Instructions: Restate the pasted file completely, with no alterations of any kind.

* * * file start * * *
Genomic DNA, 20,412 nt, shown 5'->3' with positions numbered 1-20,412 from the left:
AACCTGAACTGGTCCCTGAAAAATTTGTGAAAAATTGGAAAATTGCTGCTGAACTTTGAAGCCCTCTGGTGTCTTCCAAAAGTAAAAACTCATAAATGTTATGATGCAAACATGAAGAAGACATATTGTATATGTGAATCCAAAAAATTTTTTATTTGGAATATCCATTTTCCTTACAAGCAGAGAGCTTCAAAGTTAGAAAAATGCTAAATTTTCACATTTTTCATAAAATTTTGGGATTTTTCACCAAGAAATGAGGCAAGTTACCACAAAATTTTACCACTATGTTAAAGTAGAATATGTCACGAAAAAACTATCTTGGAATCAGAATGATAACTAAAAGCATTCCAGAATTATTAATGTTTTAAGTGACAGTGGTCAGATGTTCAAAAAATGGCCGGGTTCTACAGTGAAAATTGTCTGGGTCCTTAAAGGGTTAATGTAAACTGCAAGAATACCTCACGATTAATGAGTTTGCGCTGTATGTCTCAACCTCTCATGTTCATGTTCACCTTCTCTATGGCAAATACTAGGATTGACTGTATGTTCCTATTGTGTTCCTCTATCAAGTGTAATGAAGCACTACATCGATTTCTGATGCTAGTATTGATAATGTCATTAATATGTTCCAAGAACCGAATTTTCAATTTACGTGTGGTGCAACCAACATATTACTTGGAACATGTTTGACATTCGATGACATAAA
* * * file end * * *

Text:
Genomic DNA, 20,412 nt, shown 5'->3' with positions numbered 1-20,412 from the left:
AACCTGAACTGGTCCCTGAAAAATTTGTGAAAAATTGGAAAATTGCTGCTGAACTTTGAAGCCCTCTGGTGTCTTCCAAAAGTAAAAACTCATAAATGTTATGATGCAAACATGAAGAAGACATATTGTATATGTGAATCCAAAAAATTTTTTATTTGGAATATCCATTTTCCTTACAAGCAGAGAGCTTCAAAGTTAGAAAAATGCTAAATTTTCACATTTTTCATAAAATTTTGGGATTTTTCACCAAGAAATGAGGCAAGTTACCACAAAATTTTACCACTATGTTAAAGTAGAATATGTCACGAAAAAACTATCTTGGAATCAGAATGATAACTAAAAGCATTCCAGAATTATTAATGTTTTAAGTGACAGTGGTCAGATGTTCAAAAAATGGCCGGGTTCTACAGTGAAAATTGTCTGGGTCCTTAAAGGGTTAATGTAAACTGCAAGAATACCTCACGATTAATGAGTTTGCGCTGTATGTCTCAACCTCTCATGTTCATGTTCACCTTCTCTATGGCAAATACTAGGATTGACTGTATGTTCCTATTGTGTTCCTCTATCAAGTGTAATGAAGCACTACATCGATTTCTGATGCTAGTATTGATAATGTCATTAATATGTTCCAAGAACCGAATTTTCAATTTACGTGTGGTGCAACCAACATATTACTTGGAACATGTTTGACATTCGATGACATAAA